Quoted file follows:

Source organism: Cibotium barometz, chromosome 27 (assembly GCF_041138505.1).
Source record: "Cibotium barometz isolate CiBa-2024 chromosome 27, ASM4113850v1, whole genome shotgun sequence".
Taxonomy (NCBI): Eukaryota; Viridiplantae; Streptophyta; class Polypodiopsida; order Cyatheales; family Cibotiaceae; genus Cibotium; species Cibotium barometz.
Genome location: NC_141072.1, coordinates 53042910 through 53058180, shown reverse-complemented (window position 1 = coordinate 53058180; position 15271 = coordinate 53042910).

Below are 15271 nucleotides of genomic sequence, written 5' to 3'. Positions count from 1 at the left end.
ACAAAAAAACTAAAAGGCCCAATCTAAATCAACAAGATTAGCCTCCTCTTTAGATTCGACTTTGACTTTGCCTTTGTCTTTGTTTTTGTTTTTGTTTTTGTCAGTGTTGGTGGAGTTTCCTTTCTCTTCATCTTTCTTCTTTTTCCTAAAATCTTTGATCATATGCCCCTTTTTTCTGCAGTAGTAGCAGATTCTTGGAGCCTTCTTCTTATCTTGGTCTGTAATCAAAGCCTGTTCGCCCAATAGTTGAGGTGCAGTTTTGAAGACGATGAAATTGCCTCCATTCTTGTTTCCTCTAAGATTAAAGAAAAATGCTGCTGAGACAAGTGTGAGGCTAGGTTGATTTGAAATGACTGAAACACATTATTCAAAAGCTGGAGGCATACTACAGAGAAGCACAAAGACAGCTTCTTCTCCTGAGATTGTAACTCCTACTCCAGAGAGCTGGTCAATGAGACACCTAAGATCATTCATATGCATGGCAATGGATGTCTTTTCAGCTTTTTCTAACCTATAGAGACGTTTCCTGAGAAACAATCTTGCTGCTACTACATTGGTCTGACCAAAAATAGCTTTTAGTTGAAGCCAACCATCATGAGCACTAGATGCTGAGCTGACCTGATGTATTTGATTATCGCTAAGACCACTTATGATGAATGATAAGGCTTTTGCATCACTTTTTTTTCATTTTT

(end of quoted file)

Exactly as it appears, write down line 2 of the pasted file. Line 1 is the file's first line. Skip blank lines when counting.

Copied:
Source record: "Cibotium barometz isolate CiBa-2024 chromosome 27, ASM4113850v1, whole genome shotgun sequence".